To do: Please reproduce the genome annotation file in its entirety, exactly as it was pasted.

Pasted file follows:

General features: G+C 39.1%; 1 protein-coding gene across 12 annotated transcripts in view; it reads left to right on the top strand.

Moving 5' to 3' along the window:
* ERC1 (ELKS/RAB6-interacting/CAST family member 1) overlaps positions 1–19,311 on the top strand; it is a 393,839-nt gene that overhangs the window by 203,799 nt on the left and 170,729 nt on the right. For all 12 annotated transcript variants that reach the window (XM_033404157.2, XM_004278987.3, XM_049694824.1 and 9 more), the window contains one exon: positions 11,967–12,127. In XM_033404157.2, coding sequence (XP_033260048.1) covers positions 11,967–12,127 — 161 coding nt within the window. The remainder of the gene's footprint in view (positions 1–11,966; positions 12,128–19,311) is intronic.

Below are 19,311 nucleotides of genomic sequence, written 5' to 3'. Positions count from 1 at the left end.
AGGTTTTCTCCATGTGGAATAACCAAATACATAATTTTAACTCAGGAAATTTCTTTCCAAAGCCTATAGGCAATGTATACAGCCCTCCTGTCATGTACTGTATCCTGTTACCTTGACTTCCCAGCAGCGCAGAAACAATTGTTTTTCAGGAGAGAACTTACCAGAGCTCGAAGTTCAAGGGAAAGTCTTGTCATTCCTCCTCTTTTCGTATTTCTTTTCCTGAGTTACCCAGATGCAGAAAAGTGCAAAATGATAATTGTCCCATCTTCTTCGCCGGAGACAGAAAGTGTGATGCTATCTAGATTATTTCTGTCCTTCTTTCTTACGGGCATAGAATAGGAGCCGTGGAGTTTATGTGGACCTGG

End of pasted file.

General features: G+C 39.1%; 1 protein-coding gene across 12 annotated transcripts in view; it reads left to right on the top strand.

Moving 5' to 3' along the window:
* ERC1 (ELKS/RAB6-interacting/CAST family member 1) overlaps positions 1–19,311 on the top strand; it is a 393,839-nt gene that overhangs the window by 203,799 nt on the left and 170,729 nt on the right. For all 12 annotated transcript variants that reach the window (XM_033404157.2, XM_004278987.3, XM_049694824.1 and 9 more), the window contains one exon: positions 11,967–12,127. In XM_033404157.2, coding sequence (XP_033260048.1) covers positions 11,967–12,127 — 161 coding nt within the window. The remainder of the gene's footprint in view (positions 1–11,966; positions 12,128–19,311) is intronic.

Below are 19,311 nucleotides of genomic sequence, written 5' to 3'. Positions count from 1 at the left end.
AGGTTTTCTCCATGTGGAATAACCAAATACATAATTTTAACTCAGGAAATTTCTTTCCAAAGCCTATAGGCAATGTATACAGCCCTCCTGTCATGTACTGTATCCTGTTACCTTGACTTCCCAGCAGCGCAGAAACAATTGTTTTTCAGGAGAGAACTTACCAGAGCTCGAAGTTCAAGGGAAAGTCTTGTCATTCCTCCTCTTTTCGTATTTCTTTTCCTGAGTTACCCAGATGCAGAAAAGTGCAAAATGATAATTGTCCCATCTTCTTCGCCGGAGACAGAAAGTGTGATGCTATCTAGATTATTTCTGTCCTTCTTTCTTACGGGCATAGAATAGGAGCCGTGGAGTTTATGTGGACCTGG